Glennon Doyle and Abby Wambach
‘Courage is the presence of fear, and going anyway.’
Krista Tippett, host: Glennon Doyle’s book Untamed has been a sensation of 2020 and beyond, and now she’s launched a new podcast titled with words of hers that have become a cultural force: We Can Do Hard Things. Meanwhile, her wife, the soccer icon Abby Wambach, has her own bestselling books and is hosting a new TV show, “Abby’s Places,” on ESPN+. I had a conversation with the two of them before they were quite so much in the public eye together, and it’s a window into the passions that brought them here. Abby first became a hero to many as an Olympic gold medalist and World Cup champion. Glennon first entered the American imagination as a “Christian mommy blogger,” but she and her online community, Momastery, evolved into a community of giving and activism, with a nonprofit called Together Rising. What follows is a conversation about courage that is both serious and playful as it turns up in their lives apart and together, from addiction to social activism to blended-family parenting.
[music: “Seven League Boots” by Zoë Keating]
Abby Wambach: I mean, Glennon and I talk a lot about this notion of despair. Sometimes she says it to our 10-year-old, who has fallen down in a soccer game. She’ll say, “No time for despair.”
And I’m looking at her, and I’m like, what kind of language are you using?
Glennon Doyle: No, you said, “This is a soccer game, not a poetry reading.”
Wambach: Trying to be nice about it.
Tippett: I’m Krista Tippett, and this is On Being.
[music: “Seven League Boots” by Zoë Keating]
Glennon Doyle has written several bestselling books before Untamed, including Love Warrior. Abby’s latest bestselling book, Wolfpack, emerged from the 2018 commencement speech she gave at Barnard College, which we discuss in this show. We all sat together in Seattle, at the 2018 summit of Women Moving Millions, a consortium of women testing the meaning and boundaries of philanthropy. And courage was the theme of the day.
So Glennon — let me just say one thing. We’re going to leap forward in this conversation and not go over a lot of the stories that, for both of you, that are where a lot of interviews with you happen, because you both have such fascinating stories. Like my teenage daughter would say, “It’s so epic.” You both have epic stories.
But I want to jump into the meat. And I just want to say, if you want to hear these two’s stories, they’ve written gorgeous books. But sometimes the way people will describe your body of work or your career — also, you started out as a blogger; you still are a blogger. Some people will say you’re a master of the “tell-all” form. And really, that’s many forms, and it ranges from the serious to the superficial. So here’s where we’re going to compress a lot of epic history into — Mother’s Day, 2002, you find out you’re pregnant, and that is just this huge turning point, because you decide to have the baby. And you actually marry the father, who you didn’t really know very well at all. And I was so struck by this, that AA — you decided you had to get into recovery, and it was such a revelation. And you wrote somewhere that you thought to yourself, “Why is it that we can only be this honest in little dark basements of churches, one hour a week?”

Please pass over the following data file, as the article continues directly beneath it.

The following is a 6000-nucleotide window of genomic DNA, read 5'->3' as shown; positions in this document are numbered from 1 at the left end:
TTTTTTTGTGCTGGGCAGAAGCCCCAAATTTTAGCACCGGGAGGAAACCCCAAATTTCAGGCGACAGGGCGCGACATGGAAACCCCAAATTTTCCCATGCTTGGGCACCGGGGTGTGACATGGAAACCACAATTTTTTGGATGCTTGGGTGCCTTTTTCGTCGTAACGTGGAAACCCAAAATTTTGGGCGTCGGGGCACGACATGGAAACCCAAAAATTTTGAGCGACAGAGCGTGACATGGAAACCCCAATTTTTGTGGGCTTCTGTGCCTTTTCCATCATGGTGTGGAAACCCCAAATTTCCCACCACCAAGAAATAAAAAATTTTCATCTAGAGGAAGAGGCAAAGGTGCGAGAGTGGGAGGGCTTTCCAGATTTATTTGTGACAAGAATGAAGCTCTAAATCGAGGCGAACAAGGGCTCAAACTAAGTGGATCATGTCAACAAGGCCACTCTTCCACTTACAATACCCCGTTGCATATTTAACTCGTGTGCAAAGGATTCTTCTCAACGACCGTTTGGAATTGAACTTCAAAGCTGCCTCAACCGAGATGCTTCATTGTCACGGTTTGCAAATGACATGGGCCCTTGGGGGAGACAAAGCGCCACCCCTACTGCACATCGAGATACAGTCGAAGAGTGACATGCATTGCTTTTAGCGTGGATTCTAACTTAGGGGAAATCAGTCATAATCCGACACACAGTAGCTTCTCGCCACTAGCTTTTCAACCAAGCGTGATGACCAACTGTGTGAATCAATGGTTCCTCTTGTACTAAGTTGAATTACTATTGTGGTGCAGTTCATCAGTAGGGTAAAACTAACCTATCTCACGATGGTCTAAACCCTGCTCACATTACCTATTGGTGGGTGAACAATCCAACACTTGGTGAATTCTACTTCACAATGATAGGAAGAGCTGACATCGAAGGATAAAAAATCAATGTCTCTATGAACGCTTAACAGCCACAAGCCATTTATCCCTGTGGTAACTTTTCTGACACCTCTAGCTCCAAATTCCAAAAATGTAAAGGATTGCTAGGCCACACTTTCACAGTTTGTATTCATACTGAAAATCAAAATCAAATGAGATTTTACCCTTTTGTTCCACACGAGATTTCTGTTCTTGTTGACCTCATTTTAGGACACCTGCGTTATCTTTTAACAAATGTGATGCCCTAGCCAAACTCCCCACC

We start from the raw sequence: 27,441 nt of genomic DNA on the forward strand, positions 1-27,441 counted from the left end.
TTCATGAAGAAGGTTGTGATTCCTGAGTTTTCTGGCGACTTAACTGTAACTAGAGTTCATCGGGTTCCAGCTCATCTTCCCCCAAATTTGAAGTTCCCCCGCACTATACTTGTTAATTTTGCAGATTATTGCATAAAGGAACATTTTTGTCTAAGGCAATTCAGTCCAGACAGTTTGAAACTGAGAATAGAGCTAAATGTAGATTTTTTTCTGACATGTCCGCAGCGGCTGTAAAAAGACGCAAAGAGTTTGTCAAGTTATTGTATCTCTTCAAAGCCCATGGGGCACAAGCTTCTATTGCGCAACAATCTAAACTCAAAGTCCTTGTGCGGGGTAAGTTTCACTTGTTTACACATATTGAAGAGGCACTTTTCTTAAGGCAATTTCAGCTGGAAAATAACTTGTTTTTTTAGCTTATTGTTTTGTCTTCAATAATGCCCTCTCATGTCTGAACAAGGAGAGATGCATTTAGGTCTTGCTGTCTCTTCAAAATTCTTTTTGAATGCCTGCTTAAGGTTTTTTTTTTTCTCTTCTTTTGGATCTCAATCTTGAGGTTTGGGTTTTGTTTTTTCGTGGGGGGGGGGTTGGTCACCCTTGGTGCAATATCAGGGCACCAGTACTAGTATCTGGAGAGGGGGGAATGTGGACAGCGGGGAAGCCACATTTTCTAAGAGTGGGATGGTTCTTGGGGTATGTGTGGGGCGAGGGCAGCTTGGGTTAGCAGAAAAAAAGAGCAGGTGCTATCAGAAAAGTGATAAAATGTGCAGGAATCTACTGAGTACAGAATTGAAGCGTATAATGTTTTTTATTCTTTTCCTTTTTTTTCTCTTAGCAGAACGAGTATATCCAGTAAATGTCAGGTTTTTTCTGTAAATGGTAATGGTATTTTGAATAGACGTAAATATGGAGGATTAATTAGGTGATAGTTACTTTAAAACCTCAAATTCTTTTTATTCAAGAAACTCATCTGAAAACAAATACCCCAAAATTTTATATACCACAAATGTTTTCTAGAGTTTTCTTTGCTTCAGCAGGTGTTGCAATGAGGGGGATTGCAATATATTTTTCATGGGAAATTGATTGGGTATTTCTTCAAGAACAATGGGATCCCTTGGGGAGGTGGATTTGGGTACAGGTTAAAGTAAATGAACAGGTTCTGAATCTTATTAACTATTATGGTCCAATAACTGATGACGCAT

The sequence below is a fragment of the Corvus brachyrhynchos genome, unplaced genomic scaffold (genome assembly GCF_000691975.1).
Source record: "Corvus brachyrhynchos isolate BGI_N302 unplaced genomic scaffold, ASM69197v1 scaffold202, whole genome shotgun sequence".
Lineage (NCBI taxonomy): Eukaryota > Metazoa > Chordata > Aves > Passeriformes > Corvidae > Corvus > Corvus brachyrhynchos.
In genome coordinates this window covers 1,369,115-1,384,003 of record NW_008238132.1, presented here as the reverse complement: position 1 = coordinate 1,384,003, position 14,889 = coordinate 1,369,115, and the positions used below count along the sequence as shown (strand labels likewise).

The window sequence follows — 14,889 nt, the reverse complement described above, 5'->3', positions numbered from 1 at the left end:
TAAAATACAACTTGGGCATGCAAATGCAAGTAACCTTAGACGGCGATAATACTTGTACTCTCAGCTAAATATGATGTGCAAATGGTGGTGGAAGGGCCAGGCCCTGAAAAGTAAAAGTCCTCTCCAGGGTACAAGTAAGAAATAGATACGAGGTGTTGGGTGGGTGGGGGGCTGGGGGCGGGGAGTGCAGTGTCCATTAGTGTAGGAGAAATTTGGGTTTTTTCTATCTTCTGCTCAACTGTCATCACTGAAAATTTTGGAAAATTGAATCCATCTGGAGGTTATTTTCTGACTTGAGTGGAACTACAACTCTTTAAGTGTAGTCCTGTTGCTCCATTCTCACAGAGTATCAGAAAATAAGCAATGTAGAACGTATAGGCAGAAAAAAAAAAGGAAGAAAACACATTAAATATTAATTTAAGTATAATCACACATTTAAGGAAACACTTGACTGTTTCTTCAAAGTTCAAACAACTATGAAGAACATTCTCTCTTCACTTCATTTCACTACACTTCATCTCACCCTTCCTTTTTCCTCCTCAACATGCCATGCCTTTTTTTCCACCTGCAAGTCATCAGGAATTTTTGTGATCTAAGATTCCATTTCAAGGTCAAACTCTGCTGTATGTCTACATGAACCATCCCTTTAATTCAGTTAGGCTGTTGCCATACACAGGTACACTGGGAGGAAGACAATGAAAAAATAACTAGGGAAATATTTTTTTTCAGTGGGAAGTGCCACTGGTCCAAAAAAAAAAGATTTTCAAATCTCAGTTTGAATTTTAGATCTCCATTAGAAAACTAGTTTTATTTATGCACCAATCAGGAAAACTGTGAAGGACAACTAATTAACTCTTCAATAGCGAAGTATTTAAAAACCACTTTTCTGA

“What if we could actually be fully human and honest with each other in real life?”
So you started getting up — and again, I’m telling your story, but just to get us to other places — getting up early and writing in that voice that spoke at AA meetings. And one day, you logged onto Facebook, which was kind of new, and noticed that your friends were writing lists called “25 Things About Me,” and you contributed your own. And you definitely added to the genre. [laughs]
Doyle: I don’t know if you remember, but a decade ago, maybe, they were doing this list of “25 Things About Yourself.” And I was freshly sober, I was just dripping with babies — I think I had three under the age of five at that point — and really felt, like a lot of women do at that time, pretty isolated and lonely, overwhelmed and underwhelmed at the same time. Everything was like, too much and not enough. And I logged on, and I didn’t read anyone else’s lists. I just saw, people are writing lists about themselves. So I wrote my list and posted it and walked away and came back to my computer, and there were like 40 emails in my inbox.
Tippett: OK, but can I read number five?
Doyle: Oh God.
Tippett: “I am a recovering alcoholic and bulimic, seven years sober. Sometimes I miss excessive booze and food, in the same indescribable way you can miss someone who abused you and repeatedly left you for dead.” [laughs]
Doyle: Truth, except that my friend Lisa’s number six was, “My favorite snack food is hummus.”
So it was like, “Crap. We’re not doing that here.”
But that was also the moment when I got brave — I mean, I wanted to die, but then, when I got brave enough to start reading those emails, and every single one of them was just a different version of “Oh my God, me too.” “Me too.” “Me too.” And I thought — and they were from people I’d known my whole life, but we’d never really known each other, because we’d been too busy pretending that everything was so perfect and shiny, because for some reason, if we admit or talk to each other about life and relationships and work and all of this being hard, then it seems like some kind of admission of failure — which is so ridiculous, because life and relationships and faith and work and all these are hardest for the people who are doing them right, who are showing up and taking big risks and falling and trying again.